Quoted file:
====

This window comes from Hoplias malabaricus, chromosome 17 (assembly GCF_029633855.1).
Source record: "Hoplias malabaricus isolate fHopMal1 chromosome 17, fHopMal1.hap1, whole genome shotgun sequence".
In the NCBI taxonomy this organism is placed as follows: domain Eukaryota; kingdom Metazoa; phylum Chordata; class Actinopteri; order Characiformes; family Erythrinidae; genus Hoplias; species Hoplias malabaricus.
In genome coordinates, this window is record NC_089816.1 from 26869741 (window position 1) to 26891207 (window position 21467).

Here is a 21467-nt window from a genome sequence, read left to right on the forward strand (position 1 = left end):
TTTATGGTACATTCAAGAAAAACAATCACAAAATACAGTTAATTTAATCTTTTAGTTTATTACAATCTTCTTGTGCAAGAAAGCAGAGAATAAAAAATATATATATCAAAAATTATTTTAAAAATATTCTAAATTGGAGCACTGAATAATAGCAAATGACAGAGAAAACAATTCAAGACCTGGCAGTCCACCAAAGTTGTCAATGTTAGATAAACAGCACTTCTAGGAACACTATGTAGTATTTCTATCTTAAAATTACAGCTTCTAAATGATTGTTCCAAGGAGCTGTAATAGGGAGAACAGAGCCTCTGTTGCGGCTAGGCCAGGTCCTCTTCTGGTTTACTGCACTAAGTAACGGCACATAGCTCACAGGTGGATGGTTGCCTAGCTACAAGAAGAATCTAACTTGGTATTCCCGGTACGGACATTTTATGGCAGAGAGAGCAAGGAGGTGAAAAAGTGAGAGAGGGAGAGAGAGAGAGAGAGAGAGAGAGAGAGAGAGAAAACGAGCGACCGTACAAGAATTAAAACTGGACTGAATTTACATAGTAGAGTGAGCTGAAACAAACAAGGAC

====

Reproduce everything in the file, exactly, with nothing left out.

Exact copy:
This window comes from Hoplias malabaricus, chromosome 17 (assembly GCF_029633855.1).
Source record: "Hoplias malabaricus isolate fHopMal1 chromosome 17, fHopMal1.hap1, whole genome shotgun sequence".
In the NCBI taxonomy this organism is placed as follows: domain Eukaryota; kingdom Metazoa; phylum Chordata; class Actinopteri; order Characiformes; family Erythrinidae; genus Hoplias; species Hoplias malabaricus.
In genome coordinates, this window is record NC_089816.1 from 26869741 (window position 1) to 26891207 (window position 21467).

Here is a 21467-nt window from a genome sequence, read left to right on the forward strand (position 1 = left end):
TTTATGGTACATTCAAGAAAAACAATCACAAAATACAGTTAATTTAATCTTTTAGTTTATTACAATCTTCTTGTGCAAGAAAGCAGAGAATAAAAAATATATATATCAAAAATTATTTTAAAAATATTCTAAATTGGAGCACTGAATAATAGCAAATGACAGAGAAAACAATTCAAGACCTGGCAGTCCACCAAAGTTGTCAATGTTAGATAAACAGCACTTCTAGGAACACTATGTAGTATTTCTATCTTAAAATTACAGCTTCTAAATGATTGTTCCAAGGAGCTGTAATAGGGAGAACAGAGCCTCTGTTGCGGCTAGGCCAGGTCCTCTTCTGGTTTACTGCACTAAGTAACGGCACATAGCTCACAGGTGGATGGTTGCCTAGCTACAAGAAGAATCTAACTTGGTATTCCCGGTACGGACATTTTATGGCAGAGAGAGCAAGGAGGTGAAAAAGTGAGAGAGGGAGAGAGAGAGAGAGAGAGAGAGAGAGAGAGAGAAAACGAGCGACCGTACAAGAATTAAAACTGGACTGAATTTACATAGTAGAGTGAGCTGAAACAAACAAGGAC